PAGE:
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PBY Catalina: The U.S. Navy’s Jack of (Nearly) All Trades of World War II

The Consolidated Model 28, better known as the PBY Catalina (U.S. Navy designation; the Royal Canadian Air Force [RCAF] named her the “Canso”) made her maiden flight on March 21, 1935,

PBY Catalina
PBY Catalina

PBY Catalina: To tourists visiting or living on the West Coast, the word “Catalina” conjures up a picturesque island off the Southern California coast. 

In the context of the historical military, the name Catalina is associated with one of the most versatile airplanes to serve in the Second World War, a jack-of-nearly-all-trades, with that lone exception being the role of fighter plane. It was the PBY Catalina flying boat.

PBY Catalina Early History and Specifications

The Consolidated Model 28, better known as the PBY Catalina (U.S. Navy designation; the Royal Canadian Air Force [RCAF] named her the “Canso”) made her maiden flight on March 21, 1935, and was officially introduced into operational service with the USN in October 1936. She was manufactured by Consolidated Aircraft of San Diego, which produced the famous B-24 Liberator heavy bomber of WWII.

The company’s chief designer was Isaac Machlin (“Mac”) Laddon, who received the impetus for his design in 1933 when the Navy, wary of Imperial Japan’s growing influence in the Pacific Ocean, requested competing prototype designs for a flying boat with a range of 3,000 miles and a cruising speed of 100 mph to patrol Pacific seas in search of hostile navy forces.

As noted by the Catalina Preservation Society, “Flying boats were the dominant long-range aircraft of the day in that they did not require runway construction. Laddon was able to draw on Consolidated experience building two previous flying boats for the Navy … The result was the most aerodynamic flying boat ever designed and the most-built flying boat of World War II with a production run of about 3,305.”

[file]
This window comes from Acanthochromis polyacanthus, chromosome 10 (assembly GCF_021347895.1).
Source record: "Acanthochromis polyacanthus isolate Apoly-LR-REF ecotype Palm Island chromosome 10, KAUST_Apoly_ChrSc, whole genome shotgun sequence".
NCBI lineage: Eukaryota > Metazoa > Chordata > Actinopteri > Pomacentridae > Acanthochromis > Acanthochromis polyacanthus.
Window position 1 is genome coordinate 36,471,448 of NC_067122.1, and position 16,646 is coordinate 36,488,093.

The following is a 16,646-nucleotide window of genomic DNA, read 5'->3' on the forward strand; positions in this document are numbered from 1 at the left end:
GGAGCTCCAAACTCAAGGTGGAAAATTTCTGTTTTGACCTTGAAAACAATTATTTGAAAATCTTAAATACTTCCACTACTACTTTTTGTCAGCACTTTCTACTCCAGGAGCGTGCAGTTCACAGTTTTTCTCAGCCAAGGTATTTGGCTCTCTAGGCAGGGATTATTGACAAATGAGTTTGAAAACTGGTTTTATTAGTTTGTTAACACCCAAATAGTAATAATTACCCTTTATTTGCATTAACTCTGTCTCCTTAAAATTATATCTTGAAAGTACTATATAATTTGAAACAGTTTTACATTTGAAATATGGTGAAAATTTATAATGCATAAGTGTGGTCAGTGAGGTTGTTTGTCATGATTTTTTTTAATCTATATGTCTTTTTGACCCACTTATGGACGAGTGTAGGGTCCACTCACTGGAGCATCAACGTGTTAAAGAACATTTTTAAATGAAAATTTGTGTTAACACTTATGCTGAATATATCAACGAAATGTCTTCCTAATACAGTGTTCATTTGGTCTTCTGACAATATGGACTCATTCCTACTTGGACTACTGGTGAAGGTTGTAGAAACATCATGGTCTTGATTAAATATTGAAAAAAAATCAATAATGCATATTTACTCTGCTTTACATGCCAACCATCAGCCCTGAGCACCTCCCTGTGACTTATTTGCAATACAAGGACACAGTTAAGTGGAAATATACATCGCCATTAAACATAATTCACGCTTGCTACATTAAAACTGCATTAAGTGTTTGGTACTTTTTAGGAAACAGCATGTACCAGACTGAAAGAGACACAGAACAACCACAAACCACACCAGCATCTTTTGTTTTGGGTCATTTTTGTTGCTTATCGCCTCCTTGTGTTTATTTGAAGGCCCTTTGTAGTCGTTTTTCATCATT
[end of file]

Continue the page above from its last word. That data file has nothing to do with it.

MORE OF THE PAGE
Besides the U.S. and Canada, other Allied nations that made good use of the PBY were Great Britain, Australia, the Netherlands, and the USSR. The Soviets began receiving the warbirds under the Lend-Lease Act and then started producing their own under license, renaming their planes the GST (Gidrosamolet transportnii; “seaplane transport”).

Production of the Catalina ended in 1945 with the PBY-6A variant.

Specifications included an empty weight of 21,480 pounds, a gross weight of 36,400 pounds, a fuselage length of 63 feet 10.875 inches, a wingspan of 104 feet, and a height of 21 feet 1 inch.

Max airspeed was 296 miles per hour (170 knots) with a cruise speed of 125 mph (109 knots). Armament consisted of four 50 ‘caliber machine guns and a single .30 caliber machine gun, along with a carrying capacity of either four 1,000-pound bombs, four 650-lb depth charges, or two MK-13-3 torpedoes

Catalina as Lifesaver

The mission by which the Catalina undoubtedly endeared itself most to Allied aircrews and sailors – particularly those who’d been forced to bail out over the water or abandon ship respectively – was that of air-sea-rescue. Known affectionately as “Dumbos” after the famous Disney cartoon flying elephant, the planes and their 10-man crews were responsible for retrieving thousands of downed pilots and shipwrecked seamen.

Catalina as Lifetaker